One of the most interesting things about the violence in Judges is that there are so many different kinds of violence. Some of it is unambiguously "good"—they even sing songs about it! Some of it is categorically "bad"—Israel even goes to war over it (don't get us started on the irony of that). And some of it is… Well… What would you call it? Is it good to keep your word (yeah!) and sacrifice your daughter (oh…)? We don't know the answers, but we've got plenty of questions to get you started.

    Questions About Violence

    1. If we take Judges as a guide, which kinds of violence are okay and which are not?
    2. Find as many violent encounters as you can. Who is the "strong" party and who is the "weak" party, and how do you know?
    3. Finish this sentence, using Judges as a guide: "Thou shalt not kill, unless… "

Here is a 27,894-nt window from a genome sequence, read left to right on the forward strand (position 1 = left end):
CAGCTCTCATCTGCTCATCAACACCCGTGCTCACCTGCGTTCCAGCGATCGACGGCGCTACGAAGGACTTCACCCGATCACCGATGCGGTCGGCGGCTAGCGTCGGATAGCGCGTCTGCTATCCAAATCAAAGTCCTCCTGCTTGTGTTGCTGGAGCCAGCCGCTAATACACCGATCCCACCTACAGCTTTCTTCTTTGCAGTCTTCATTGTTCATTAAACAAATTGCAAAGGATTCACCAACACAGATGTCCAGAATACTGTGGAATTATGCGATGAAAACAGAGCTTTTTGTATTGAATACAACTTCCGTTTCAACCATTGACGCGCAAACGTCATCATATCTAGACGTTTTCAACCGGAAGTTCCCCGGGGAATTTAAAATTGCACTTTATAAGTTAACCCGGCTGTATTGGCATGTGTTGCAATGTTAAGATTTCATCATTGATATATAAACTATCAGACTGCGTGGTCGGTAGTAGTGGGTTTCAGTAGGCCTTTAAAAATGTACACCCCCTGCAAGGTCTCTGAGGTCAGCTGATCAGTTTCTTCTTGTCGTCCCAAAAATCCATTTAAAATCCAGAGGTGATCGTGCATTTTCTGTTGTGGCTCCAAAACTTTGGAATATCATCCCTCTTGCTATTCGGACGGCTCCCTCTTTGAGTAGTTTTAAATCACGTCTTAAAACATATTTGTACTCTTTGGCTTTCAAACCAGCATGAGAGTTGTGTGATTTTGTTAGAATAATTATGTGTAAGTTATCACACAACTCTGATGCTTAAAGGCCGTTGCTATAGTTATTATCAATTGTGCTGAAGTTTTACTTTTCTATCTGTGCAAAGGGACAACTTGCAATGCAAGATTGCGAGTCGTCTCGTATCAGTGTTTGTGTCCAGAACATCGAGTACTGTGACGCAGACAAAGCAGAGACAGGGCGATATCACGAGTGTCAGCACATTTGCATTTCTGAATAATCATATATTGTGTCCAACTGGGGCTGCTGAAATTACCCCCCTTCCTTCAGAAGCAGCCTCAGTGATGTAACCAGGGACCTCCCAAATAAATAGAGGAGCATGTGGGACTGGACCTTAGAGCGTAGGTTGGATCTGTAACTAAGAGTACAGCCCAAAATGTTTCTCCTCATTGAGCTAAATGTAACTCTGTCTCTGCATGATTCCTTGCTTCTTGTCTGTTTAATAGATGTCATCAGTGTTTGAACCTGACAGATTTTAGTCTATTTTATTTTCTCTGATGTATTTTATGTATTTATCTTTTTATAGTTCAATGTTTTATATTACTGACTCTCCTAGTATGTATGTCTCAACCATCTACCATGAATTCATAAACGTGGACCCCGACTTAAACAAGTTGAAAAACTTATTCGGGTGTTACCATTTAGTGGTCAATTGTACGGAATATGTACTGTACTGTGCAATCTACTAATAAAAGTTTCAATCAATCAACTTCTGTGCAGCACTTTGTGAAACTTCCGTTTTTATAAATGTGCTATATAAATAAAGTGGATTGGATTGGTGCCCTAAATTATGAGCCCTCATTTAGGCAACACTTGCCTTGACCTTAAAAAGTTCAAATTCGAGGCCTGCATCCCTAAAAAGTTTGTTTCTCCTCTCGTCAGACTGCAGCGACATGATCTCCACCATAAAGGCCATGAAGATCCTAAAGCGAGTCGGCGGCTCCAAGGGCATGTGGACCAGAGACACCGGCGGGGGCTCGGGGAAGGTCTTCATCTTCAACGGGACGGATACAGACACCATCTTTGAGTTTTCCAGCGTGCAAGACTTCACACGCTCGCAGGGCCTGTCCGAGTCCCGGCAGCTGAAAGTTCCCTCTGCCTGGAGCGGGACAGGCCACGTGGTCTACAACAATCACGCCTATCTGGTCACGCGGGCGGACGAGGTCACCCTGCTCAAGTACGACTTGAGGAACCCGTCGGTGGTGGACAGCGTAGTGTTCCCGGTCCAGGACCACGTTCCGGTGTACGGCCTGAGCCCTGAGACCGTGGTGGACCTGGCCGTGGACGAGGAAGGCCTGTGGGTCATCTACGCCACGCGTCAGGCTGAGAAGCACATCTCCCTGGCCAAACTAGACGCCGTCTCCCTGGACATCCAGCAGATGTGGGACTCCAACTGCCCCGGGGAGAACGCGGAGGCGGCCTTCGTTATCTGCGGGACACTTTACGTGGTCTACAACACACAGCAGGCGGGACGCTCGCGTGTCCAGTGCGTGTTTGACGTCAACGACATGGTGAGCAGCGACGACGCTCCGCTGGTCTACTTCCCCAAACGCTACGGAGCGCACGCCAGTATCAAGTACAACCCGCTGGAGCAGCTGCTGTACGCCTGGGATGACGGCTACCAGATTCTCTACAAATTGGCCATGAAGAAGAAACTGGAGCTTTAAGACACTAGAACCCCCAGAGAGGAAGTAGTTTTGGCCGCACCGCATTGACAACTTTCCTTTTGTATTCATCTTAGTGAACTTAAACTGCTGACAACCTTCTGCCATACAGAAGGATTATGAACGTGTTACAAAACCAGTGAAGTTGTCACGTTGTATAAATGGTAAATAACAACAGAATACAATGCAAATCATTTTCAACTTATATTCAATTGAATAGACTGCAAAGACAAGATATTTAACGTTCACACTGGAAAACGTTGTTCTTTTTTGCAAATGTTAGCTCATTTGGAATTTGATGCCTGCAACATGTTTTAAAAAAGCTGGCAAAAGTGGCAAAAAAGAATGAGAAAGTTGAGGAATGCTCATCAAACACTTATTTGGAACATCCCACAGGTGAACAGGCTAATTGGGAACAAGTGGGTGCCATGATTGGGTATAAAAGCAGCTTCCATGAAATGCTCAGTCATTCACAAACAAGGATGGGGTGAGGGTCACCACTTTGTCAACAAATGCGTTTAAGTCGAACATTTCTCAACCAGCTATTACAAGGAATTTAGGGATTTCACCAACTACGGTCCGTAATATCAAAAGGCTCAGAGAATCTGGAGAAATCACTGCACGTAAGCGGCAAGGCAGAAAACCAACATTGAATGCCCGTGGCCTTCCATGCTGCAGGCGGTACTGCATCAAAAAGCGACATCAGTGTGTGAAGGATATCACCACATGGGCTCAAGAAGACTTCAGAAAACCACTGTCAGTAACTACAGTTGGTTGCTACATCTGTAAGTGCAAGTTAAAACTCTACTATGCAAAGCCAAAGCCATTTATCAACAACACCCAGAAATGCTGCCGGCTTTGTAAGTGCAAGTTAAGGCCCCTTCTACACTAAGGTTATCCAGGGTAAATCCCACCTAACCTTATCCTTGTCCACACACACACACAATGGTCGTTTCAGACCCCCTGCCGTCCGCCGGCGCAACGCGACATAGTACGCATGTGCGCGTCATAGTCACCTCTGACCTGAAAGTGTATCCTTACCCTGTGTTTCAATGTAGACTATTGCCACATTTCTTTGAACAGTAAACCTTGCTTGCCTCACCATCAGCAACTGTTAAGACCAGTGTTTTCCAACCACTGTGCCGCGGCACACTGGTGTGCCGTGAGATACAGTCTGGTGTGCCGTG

4. What does it do to us as readers when we bounce from "good" violence to "bad" violence to ambiguous violence in such a short span of pages?
  • Betrayal

    If you ever happen to find yourself in the Book of Judges, you'd better watch your back. There are traitors everywhere. Don't accept any gifts, go in anyone else's tent, or let your half-brother come over for a friendly visit. Oh—and definitely don't fall in love. Because these traitors are just waiting until you've given them your trust to turn around and cut out your heart. Of course, as with basically everything in Judges, each betrayal can be understood as symbolizing Israel's breach of the trust God gave them through the covenant.

    Questions About Betrayal

    1. Judges is like the betrayal Olympics. Who wins gold, silver, and bronze?
    2. What insights do you gain when you find each instance of betrayal and substitute "Israel" as the betrayer and "God" as the betrayed? What about vice versa?
    3. How many characters can you find in Judges who are actually trustworthy?
    4. How many different categories of betrayal can you find in Judges?